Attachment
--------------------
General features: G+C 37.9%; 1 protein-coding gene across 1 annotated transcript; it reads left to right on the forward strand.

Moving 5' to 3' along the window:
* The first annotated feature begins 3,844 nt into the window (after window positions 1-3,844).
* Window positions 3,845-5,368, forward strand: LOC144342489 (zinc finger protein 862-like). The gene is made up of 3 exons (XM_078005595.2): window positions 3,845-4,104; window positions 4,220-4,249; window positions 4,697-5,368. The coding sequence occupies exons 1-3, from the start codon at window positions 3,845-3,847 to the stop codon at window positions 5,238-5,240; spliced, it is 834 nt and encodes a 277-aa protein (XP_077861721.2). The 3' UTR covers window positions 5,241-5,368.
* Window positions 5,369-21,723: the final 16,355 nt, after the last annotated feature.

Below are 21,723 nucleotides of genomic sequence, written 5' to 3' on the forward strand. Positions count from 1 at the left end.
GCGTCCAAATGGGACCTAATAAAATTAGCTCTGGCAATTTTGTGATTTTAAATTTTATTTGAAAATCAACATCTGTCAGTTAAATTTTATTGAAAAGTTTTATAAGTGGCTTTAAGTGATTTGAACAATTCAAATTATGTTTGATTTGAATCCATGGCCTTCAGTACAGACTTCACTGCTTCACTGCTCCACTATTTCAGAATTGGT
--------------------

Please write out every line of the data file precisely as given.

General features: G+C 37.9%; 1 protein-coding gene across 1 annotated transcript; it reads left to right on the forward strand.

Moving 5' to 3' along the window:
* The first annotated feature begins 3,844 nt into the window (after window positions 1-3,844).
* Window positions 3,845-5,368, forward strand: LOC144342489 (zinc finger protein 862-like). The gene is made up of 3 exons (XM_078005595.2): window positions 3,845-4,104; window positions 4,220-4,249; window positions 4,697-5,368. The coding sequence occupies exons 1-3, from the start codon at window positions 3,845-3,847 to the stop codon at window positions 5,238-5,240; spliced, it is 834 nt and encodes a 277-aa protein (XP_077861721.2). The 3' UTR covers window positions 5,241-5,368.
* Window positions 5,369-21,723: the final 16,355 nt, after the last annotated feature.

Below are 21,723 nucleotides of genomic sequence, written 5' to 3' on the forward strand. Positions count from 1 at the left end.
GCGTCCAAATGGGACCTAATAAAATTAGCTCTGGCAATTTTGTGATTTTAAATTTTATTTGAAAATCAACATCTGTCAGTTAAATTTTATTGAAAAGTTTTATAAGTGGCTTTAAGTGATTTGAACAATTCAAATTATGTTTGATTTGAATCCATGGCCTTCAGTACAGACTTCACTGCTTCACTGCTCCACTATTTCAGAATTGGT